Mar 27 2006
Create Pigs that Produce Heart-Healthy Omega-3 Fatty Acids
COLUMBIA, Mo. -- Researchers report
they have created pigs that produce omega-3 fatty acids, which
are known to improve heart function and help reduce the risks for
heart disease, representing the first cloned, transgenic
livestock in the world that can make the beneficial compound. The
research could be a boost to both farmers and health-conscious
consumers seeking an alternative and safer source of omega-3
fatty acids. Currently, the only way for humans to realize the
benefits of omega-3 fatty acids is by taking dietary supplements
or by eating certain types of fish that also contain high levels
The results, which are
being published by Nature Biotechnology, are the work of a team
assembled by Yifan Dai of the University of Pittsburgh School of
Medicine that includes researchers from Randy Prather's group at
the University of Missouri-Columbia National Swine Resource and
Research Center, the laboratory of Jing X. Kang at Massachusetts
General Hospital (MGH), and the laboratories of Dai and Rhobert
Evans at the University of Pittsburgh.
production of omega-3 fatty acids in pigs, a team led by Dai
transferred a gene, known as fat-1, to pig primary fetal
fibroblasts, the cells that give rise to connective tissue.
Prather's group then created the transgenic pigs from these cells
using a method called nuclear transfer cloning. The transgenic
pig tissues were then analyzed for omega-3 fatty acids in Kang's
lab at MGH and by Dai and Evans at Pitt. The fat-1 gene is
responsible for creating an enzyme that converts less desirable,
but more abundant, omega-6 fatty acids in the animals to omega-3
fatty acids. The results could lead to a better understanding of
cardiovascular function not only in pigs, but in humans as well.
"Pigs and humans have a similar physiology,"
said Prather, distinguished professor of reproductive biology in
Mizzou's College of Agriculture, Food and Natural Resources and a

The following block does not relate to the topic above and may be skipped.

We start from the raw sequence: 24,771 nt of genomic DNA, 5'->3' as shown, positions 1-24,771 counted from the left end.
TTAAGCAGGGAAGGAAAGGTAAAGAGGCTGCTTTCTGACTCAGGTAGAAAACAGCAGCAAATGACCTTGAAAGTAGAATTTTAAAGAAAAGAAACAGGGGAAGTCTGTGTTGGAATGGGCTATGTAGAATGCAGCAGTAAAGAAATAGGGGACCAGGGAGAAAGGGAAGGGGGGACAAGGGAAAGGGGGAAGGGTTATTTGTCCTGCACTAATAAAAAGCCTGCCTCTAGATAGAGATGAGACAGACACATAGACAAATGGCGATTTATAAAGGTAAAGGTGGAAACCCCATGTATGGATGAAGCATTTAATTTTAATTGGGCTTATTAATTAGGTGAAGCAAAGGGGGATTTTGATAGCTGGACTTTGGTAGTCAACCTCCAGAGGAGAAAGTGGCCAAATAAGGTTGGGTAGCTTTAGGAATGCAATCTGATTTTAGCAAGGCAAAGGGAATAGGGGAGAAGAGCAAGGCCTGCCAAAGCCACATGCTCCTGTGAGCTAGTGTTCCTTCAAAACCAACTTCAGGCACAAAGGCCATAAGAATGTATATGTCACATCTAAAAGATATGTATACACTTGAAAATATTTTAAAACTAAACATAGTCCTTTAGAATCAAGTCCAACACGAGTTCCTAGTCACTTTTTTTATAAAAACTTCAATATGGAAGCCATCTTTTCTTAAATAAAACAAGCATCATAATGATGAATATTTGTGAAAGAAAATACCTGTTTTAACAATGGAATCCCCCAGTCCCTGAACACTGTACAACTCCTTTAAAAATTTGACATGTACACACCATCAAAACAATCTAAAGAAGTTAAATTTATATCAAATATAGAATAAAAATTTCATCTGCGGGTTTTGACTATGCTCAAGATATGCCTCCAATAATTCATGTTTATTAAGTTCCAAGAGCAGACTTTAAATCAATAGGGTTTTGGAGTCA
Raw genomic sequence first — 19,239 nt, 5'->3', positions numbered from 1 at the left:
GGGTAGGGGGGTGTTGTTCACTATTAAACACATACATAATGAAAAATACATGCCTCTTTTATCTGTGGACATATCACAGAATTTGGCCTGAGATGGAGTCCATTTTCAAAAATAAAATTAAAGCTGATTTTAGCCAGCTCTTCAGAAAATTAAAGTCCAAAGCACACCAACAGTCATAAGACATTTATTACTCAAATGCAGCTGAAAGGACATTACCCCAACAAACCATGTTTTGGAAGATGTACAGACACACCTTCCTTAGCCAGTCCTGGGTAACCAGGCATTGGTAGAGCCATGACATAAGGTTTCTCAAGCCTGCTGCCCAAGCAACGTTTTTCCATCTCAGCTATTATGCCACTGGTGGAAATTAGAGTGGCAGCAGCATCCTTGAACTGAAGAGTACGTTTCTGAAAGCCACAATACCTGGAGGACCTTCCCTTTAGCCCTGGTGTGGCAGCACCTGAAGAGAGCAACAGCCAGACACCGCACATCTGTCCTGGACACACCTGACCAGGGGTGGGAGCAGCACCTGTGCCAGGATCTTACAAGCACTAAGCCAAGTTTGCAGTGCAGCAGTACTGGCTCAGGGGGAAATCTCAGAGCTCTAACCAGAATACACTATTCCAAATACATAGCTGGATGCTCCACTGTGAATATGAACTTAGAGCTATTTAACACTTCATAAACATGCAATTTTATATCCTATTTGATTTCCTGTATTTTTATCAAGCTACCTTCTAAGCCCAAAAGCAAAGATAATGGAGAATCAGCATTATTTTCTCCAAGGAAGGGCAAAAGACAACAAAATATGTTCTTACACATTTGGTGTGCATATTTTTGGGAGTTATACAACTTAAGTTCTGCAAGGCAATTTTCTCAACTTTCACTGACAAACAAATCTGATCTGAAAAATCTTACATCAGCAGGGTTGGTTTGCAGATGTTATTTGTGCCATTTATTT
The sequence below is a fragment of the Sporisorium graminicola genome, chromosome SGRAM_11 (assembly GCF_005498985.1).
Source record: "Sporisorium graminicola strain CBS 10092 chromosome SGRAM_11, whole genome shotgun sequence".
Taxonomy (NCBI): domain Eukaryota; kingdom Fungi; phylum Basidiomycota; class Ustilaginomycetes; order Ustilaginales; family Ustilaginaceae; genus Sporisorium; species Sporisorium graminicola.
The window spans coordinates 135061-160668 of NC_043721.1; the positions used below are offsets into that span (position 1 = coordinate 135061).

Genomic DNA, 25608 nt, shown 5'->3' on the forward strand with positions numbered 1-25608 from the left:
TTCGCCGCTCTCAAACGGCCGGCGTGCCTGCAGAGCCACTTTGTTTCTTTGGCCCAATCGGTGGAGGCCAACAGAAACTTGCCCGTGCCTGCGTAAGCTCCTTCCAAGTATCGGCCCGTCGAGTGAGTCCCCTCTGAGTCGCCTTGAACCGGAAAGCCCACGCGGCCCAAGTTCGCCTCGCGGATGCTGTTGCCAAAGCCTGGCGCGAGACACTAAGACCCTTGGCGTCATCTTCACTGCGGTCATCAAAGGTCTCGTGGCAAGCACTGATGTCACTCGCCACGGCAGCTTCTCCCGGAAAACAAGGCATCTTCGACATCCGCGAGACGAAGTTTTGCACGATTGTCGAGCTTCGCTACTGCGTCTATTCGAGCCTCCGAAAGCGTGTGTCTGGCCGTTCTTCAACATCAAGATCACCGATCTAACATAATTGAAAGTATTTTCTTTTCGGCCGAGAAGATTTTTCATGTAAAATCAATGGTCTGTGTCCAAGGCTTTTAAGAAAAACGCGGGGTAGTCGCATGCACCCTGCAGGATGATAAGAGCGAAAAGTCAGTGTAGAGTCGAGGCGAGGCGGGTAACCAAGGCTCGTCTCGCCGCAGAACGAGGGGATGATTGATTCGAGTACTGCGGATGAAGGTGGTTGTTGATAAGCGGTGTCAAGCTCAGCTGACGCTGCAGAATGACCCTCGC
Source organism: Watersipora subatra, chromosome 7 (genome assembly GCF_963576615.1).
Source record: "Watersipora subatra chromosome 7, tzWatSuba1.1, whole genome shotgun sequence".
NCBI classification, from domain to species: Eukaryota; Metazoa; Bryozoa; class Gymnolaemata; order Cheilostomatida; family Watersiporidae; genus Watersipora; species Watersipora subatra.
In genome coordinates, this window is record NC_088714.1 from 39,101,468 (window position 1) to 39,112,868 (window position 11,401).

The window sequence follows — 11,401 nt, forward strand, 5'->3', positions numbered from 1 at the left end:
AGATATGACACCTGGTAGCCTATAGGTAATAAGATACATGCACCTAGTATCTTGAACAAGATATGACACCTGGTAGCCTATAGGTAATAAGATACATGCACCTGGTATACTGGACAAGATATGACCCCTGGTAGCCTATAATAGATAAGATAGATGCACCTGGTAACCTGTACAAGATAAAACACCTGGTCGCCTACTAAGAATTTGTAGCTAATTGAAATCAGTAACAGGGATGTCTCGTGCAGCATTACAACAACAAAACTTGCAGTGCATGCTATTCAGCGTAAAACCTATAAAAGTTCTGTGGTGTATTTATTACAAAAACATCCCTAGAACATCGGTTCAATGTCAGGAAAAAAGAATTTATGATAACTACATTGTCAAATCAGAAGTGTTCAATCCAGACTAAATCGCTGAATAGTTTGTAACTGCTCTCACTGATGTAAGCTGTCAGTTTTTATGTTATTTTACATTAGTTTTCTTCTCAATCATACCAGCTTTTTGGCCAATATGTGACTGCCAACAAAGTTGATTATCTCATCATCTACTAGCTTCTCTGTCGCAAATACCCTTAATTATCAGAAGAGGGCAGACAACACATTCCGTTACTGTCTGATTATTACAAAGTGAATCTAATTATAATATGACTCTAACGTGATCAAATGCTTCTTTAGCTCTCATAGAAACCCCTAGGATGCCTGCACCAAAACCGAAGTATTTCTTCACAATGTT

corresponding author with Dai. "We could use these animals
as a model to see what happens to heart health if we increase the
omega-3 levels in the body. It could allow us to see how that
helps cardiovascular function. If these animals are put into the
food chain, there could be other potential benefits. First, the
pigs could have better cardiovascular function and therefore live
longer, which would limit livestock loss for farmers. Second,
they could be healthier animals for human consumption."
"While fish, especially salmon and tuna, is one of
the best food sources of omega-3 fatty acids, we have been warned
to limit consumption because of high mercury levels," said
Dai, an associate professor of surgery at the University of
Pittsburgh School of Medicine's Thomas E. Starzl Transplantation
Institute. "These animals could represent an alternative
source as well as be an ideal model for studying cardiovascular
disease and autoimmune disorders."
with a health ratio of omega-3 to omega-6 fatty acids may be a
promising way to re-balance the modern diet without relying
solely on diminishing fish supplies or supplements," Kang
The transgenic pigs were created using technology
developed by Kang of MGH, an associate professor of medicine at
Harvard Medical School and co-lead author with MU's Liangxue Lai
of the current report. Kang's group created the first omega-3
rich mammals (mice) and published that work in Nature in 2004.
Because of this earlier study, Dai initiated the collaboration
with the aim of creating cloned transgenic pigs capable of making
omega-3 fatty acids.
The production of these pigs will
now provide researchers with opportunities to conduct studies not
previously possible. For example, researchers in MU's College of
Veterinary Medicine Department of Biomedical Sciences now plan to
study the omega-3 pigs. Harold Laughlin, chair of the MU
biomedical services department, uses pigs to study the
cardiovascular benefits of exercise because a pig's
cardiovascular system is similar to a human's. Now he plans to
incorporate these unique pigs into his research to determine how
higher omega-3 levels and exercise could affect the
In addition to Prather and Lai at
MU, Kang at MGH and Dai and Evans at Pitt, other authors include
Rongfeng Li, Hwan Yul Yong, Yanhong Ho, David M. Wax, Clifton N.
Murphy, August Rieke, Melissa Samuel, Michael L. Lihville and
Scott W. Korte, all of MU; Jingdong Wang of MGH and Harvard
Medical School; and William T. Witt and Thomas E. Starzl, of the
University of Pittsburgh.
Their research was supported by
the National Institutes of Health, the American Cancer Society
and an unrestricted gift to the Thomas E. Starzl Transplantation
Institute from the Robert E. Eberly Program for Transplant
/ Credit: University of Missouri / Columbia